“I’m spending a very large amount of my time worrying about the Northern Ireland protocol,” the Earl says. “Equivalence is a political decision. The two things are in the political sphere. Therefore it is perfectly clear it is caught up in a political disagreement.”

His message to the government is simple — clear the diplomatic deadlock and financiers might stand a chance of forging better relations with the bloc.

As it stands, London is holding up well since leaving the EU, all things considered. So far, the Earl’s report notes, around 7,000 jobs have moved to the bloc, far fewer than estimates that were as high as 75,000 around the time of the referendum in 2016.

“Eighteen months in, what we saw with the very small movement in jobs was interesting; it was a smaller movement, but it didn’t all go to one place that’s going to be a new center,” he says. “Growing a new center is a problem because different nations would view themselves as the natural choice.”

But the longer the impasse continues, the more pressure London’s crown is likely to come under from the EU. In the world of clearing, for example, the EU granted only a temporary extension to equivalence last November, and has been crystal clear that it wants to see more business move back to the bloc in the medium-term.

“It wouldn’t be normal if they didn’t try to do something,” he notes — even if clearing disparate pools of capital across multiple smaller houses would create complexity for the bloc, it still has a chance to cash in on new business . “There’s a number of natural advantages for London, but that’s not in any way to say London can be complacent. If you wait too long to see the evidence, the damage might already be done.”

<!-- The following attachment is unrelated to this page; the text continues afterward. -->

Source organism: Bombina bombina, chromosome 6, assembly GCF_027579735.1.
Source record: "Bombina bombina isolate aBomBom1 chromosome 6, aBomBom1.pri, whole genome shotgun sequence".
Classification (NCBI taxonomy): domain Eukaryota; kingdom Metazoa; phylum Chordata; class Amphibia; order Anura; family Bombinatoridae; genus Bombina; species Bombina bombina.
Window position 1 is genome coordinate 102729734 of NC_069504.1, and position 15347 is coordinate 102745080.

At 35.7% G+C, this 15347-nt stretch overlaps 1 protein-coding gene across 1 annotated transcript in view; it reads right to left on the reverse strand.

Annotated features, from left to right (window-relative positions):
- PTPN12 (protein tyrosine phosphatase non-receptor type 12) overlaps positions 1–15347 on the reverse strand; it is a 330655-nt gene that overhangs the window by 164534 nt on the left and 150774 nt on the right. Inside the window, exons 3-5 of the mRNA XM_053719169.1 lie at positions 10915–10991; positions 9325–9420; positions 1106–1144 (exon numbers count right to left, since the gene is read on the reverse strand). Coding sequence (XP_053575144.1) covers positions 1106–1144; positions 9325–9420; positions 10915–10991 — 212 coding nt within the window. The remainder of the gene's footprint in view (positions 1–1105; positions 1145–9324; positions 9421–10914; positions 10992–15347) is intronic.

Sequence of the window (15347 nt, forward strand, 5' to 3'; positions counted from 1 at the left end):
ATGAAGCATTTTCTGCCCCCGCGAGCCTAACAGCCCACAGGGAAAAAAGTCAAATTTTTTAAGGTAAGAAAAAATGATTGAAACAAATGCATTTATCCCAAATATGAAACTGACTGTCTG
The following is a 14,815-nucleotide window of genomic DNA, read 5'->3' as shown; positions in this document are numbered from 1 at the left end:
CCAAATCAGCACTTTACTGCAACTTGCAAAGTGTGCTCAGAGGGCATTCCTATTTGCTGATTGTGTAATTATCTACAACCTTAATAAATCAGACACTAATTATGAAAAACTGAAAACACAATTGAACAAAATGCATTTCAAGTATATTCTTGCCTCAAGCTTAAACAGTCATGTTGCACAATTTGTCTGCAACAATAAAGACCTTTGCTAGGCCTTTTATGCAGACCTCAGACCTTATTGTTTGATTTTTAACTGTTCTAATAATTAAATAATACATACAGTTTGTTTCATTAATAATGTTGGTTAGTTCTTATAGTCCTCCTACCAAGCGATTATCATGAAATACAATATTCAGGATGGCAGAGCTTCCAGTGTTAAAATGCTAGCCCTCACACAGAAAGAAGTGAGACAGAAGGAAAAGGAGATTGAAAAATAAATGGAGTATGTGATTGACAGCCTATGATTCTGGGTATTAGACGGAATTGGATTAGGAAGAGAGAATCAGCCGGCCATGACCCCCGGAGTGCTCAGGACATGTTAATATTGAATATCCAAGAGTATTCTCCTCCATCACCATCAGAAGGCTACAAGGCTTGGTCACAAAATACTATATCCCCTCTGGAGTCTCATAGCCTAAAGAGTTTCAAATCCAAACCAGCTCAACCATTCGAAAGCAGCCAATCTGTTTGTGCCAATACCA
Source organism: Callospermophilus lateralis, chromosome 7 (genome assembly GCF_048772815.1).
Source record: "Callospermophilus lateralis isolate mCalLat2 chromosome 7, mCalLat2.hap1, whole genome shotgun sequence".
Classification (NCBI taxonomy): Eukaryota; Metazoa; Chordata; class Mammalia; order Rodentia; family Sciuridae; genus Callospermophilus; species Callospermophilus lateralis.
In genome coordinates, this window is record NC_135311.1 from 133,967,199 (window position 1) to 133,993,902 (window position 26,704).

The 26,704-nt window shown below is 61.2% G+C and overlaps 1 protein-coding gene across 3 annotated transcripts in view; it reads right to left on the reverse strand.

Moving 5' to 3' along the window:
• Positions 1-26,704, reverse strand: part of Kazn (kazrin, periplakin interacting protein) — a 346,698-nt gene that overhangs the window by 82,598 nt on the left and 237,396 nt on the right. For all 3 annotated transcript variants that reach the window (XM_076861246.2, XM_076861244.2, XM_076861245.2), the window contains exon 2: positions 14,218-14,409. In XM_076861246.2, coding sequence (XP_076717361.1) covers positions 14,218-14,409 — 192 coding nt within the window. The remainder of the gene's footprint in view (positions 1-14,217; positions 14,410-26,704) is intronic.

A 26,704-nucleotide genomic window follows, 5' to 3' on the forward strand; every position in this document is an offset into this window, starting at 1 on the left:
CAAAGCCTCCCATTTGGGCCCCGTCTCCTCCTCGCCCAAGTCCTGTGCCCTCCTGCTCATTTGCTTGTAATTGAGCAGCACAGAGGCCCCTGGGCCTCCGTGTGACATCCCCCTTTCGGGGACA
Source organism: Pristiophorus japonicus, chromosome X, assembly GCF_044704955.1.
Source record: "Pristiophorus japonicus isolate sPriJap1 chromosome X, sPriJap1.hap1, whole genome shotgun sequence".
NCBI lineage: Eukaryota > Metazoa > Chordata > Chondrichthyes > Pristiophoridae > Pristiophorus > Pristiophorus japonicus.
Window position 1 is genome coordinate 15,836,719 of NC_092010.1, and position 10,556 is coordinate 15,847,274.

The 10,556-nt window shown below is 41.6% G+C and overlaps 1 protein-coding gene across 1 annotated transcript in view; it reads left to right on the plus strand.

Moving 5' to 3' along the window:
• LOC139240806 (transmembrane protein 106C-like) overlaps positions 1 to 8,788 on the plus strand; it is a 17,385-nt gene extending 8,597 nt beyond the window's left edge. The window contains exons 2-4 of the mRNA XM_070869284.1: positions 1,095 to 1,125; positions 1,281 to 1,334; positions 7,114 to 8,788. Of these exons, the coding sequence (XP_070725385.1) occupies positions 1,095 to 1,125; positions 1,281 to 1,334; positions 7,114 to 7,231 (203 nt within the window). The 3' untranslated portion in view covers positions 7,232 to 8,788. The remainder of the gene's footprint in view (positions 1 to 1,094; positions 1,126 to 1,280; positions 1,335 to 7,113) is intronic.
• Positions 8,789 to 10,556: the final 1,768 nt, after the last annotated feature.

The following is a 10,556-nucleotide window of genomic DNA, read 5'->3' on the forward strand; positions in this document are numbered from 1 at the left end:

Asia is also doing “phenomenally well”, he notes.

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But in the meantime, the City doesn’t need to throw the baby out with the bathwater by trying to reinvent the wheel. That means the political pressure the City is feeling to be a world leader in fresh markets such as cryptocurrency and fintech isn’t necessarily something it needs to bow to immediately.

“There’s a difference between a politician saying something and businesses deciding they want to devote significant time and energy to something,” he says. “The community of things that make up the City, they will all move in a direction towards something if they see there is a client opportunity.

“At the time we were gathering evidence, bitcoin was at $65,000. This time it’s under $20,000. London doesn’t need to rush. London spent a long time in life not being a pioneer.”

Eventually, we’ll settle on a relationship that suits both the UK’s and EU’s interests and strengths better, he says.

“The truth of the matter is Europe is quite good at making things and we are quite good at financing things, broadly speaking.”



20 December 1962


in 1985

MA, Christ Church, University of Oxford


Called to the Bar (Middle Temple)



Chair, European Affairs Committee


Deputy Speaker, House of Lords


Crossbench peer, House of Lords


Hiscox Group

To contact the author of this story with feedback or news, email Justin Cash